Birds flutter about against the backdrop of a clear blue skies of the university, while the springtime tunes are heard by their avian counterparts. Bees and wasps could be zigzagging around students in search of their preferred vegetation. Squirrels frantically search for nuts while their tiny counterparts, chipmunks, nervously run from point A to point B. Countless six-legged, eight-legged creepy crawlies exist in the campus’s nooks and crannies.
The moment students step out of their dorms, the telltale signs wildlife can be seen and heard; if one were to pay attention. With global warming, and the decline of many species, there may come a point in time where students may not see the university’s wildlife visitors.
Wild inhabitants in Urban Oasis
It is not a coincidence that wildlife can be seen in and around campus because the university itself is welcoming to the region’s flora and fauna. Sustainability Coordinator Suzanne Huminski says that places on campus such as Beaver Pond, the community garden near Davis Hall and other areas can be attractive to wildlife.
Huminski says Beaver Pond is a great place to see an animal and the pond particularly is a great place to bird watch.
“I’ve seen lots of different species ranging from Red Tailed Hawk to ducks and geese, to cats and birds, mockingbirds, robins, cardinals.”
She says there is an epidemic facing pollinators such as bees and birds who are critical to our ecosystem. She mentioned “colony collapse disorder” is ravaging bees of all varieties. She also referenced a recent study that found 3 billion birds since 1970 have vanished. With such loses, it is important to maintain these animals and ensure they can thrive, says Humanski.
“We wipe them out. They take us with them. End of story. We have to protect our insects. It’s critical,” she says.
The school participates in the Urban Oasis project. She says the project aims to provide places for pollinators to rest, habitat and exist in an urban environment. Organizations such as The Peabody Museum, Yale’s School of Forestry, U.S. Audubon Society, and New Haven Parks participate in the project which has become known as the New Haven Urban Oasis partnership. Southern’s effort is through the Sustainability Office.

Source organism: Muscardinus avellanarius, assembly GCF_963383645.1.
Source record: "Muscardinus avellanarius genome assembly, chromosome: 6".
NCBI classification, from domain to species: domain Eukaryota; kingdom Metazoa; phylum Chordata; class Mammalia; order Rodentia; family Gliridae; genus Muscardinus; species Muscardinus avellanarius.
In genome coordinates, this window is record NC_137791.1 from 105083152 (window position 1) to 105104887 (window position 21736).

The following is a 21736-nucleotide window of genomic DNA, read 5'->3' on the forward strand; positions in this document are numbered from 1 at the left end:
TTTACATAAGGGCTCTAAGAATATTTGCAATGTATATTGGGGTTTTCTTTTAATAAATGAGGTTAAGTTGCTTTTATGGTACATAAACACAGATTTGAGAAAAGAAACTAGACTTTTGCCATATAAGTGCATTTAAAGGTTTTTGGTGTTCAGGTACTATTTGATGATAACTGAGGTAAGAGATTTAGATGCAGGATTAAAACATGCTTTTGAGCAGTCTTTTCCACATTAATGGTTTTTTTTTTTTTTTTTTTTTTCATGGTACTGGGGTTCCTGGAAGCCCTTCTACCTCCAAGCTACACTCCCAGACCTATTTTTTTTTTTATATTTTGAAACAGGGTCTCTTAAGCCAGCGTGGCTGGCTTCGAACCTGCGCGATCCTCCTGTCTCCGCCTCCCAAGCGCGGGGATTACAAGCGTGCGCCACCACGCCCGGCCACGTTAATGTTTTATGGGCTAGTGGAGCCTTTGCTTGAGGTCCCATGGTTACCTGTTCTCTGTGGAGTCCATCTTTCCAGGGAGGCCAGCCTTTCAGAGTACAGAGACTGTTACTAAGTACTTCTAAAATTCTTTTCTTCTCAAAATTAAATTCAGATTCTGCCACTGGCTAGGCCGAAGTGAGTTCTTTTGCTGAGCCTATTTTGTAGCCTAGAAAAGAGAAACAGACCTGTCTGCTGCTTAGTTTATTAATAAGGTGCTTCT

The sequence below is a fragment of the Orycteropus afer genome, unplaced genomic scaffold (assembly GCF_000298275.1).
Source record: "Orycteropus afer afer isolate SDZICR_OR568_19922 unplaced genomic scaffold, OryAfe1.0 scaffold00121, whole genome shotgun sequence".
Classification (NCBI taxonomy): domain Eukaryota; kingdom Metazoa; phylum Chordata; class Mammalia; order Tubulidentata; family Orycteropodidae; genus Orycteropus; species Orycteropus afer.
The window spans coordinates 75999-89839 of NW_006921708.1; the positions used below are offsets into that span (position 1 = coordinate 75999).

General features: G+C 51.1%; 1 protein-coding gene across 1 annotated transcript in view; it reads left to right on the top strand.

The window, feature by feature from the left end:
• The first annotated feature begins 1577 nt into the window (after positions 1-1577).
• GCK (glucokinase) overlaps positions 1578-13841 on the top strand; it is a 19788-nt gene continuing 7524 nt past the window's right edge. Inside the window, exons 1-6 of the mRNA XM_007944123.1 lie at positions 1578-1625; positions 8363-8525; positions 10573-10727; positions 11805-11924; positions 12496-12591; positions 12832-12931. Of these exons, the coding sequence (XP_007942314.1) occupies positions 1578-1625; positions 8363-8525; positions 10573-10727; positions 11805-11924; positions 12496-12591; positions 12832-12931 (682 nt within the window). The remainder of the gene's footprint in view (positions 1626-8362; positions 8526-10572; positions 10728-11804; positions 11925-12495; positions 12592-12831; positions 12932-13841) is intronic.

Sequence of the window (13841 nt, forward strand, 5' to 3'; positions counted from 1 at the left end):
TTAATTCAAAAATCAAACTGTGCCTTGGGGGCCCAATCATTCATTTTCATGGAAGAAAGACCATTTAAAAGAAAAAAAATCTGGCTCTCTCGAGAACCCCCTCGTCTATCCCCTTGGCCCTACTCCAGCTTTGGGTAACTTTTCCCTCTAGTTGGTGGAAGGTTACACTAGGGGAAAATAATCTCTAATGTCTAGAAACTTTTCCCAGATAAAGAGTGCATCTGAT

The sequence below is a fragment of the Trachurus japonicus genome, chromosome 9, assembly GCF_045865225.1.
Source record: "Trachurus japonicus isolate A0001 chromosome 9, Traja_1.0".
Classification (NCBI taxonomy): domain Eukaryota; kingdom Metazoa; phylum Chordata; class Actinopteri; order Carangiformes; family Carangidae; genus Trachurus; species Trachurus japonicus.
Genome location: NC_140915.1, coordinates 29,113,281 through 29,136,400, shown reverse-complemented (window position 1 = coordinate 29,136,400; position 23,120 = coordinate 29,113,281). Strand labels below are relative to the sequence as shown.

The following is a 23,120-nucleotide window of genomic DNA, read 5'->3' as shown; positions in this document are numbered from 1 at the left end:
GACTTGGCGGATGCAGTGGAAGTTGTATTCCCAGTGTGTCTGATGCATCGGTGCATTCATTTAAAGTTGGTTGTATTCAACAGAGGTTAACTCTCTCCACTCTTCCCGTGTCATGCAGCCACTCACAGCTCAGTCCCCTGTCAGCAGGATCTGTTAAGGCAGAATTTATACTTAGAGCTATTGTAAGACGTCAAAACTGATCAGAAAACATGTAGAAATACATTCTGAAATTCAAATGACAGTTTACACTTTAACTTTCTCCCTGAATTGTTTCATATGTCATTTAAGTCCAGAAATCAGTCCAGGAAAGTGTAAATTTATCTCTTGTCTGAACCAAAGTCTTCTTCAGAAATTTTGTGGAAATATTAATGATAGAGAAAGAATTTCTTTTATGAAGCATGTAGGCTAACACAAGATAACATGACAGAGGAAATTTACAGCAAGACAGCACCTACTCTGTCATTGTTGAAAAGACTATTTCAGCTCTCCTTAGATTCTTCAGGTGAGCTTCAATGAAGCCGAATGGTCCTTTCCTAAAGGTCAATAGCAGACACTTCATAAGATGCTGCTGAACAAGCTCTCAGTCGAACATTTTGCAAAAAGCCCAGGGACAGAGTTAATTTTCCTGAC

Huminski says she cannot underscore the importance of land stewardship, avoidance of using certain chemical applications, and even allowing one’s own yard to allow certain weeds like dandelions to grow.
“As bad as the dandelions are when we see them and they get in the wrong spot. They are important for ecosystems,” she says. “Planting flowering trees, planting native wildflowers, allowing areas of your land to grow with clovers, or God forbid, dandelions and wild flowers, so that we can provide some habitat for peace is a very, very important thing to do.”
Maintaining these types of spaces is crucial she says as, “Bees and butterflies other insects, as well, are critical for the health of our ecosystem.”
Wild goose chase
In the space between Jennings Hall and the baseball field, a flock of geese grazes in the fields. It is not an uncommon sight seen by passing students all over campus. However, what was unusual was one of the Canada Geese who had a yellow neck collar with blocky black, inscribed with identification. It was the only one with such a tag.
Researchers, according to the United States Geological Survey, use auxiliary markers, such as the one seen on the goose, to identify an individual bird at a distance. They come in various sizes and colors and the neck collar ones are primary for Canada Geese.
According to the “Identification Field Guide to the Geese of the Willamette Valley and Lower Columbia River,” all geese are not alike. They vary in body size, wing shape, body length, color and bill length. The variance in color and code numbers is a way for researchers to track subspecies and measure their distance from the original tagging site.
It is up to the public to take note of the codes inscribed on the collars which can be submitted through a portal on the USGS website. A goose with a neck collar, or another species of bird with a similar tag, can be located by a web search: “Banded Bird Encounter Reporting.” Then input who found the bird, what kind of band, the species of the bird, exact coordinates of where the bird was found. The USGS will email a certificate with information such as the birds age, gender and place of origin.
This Canada Goose, a female, found on campus was approximately hatched around 2016. The animal was collared near Westport on June 20, 2017, and was re-encountered more than three years later.
(Jason Edwards/ Crescent Magazine)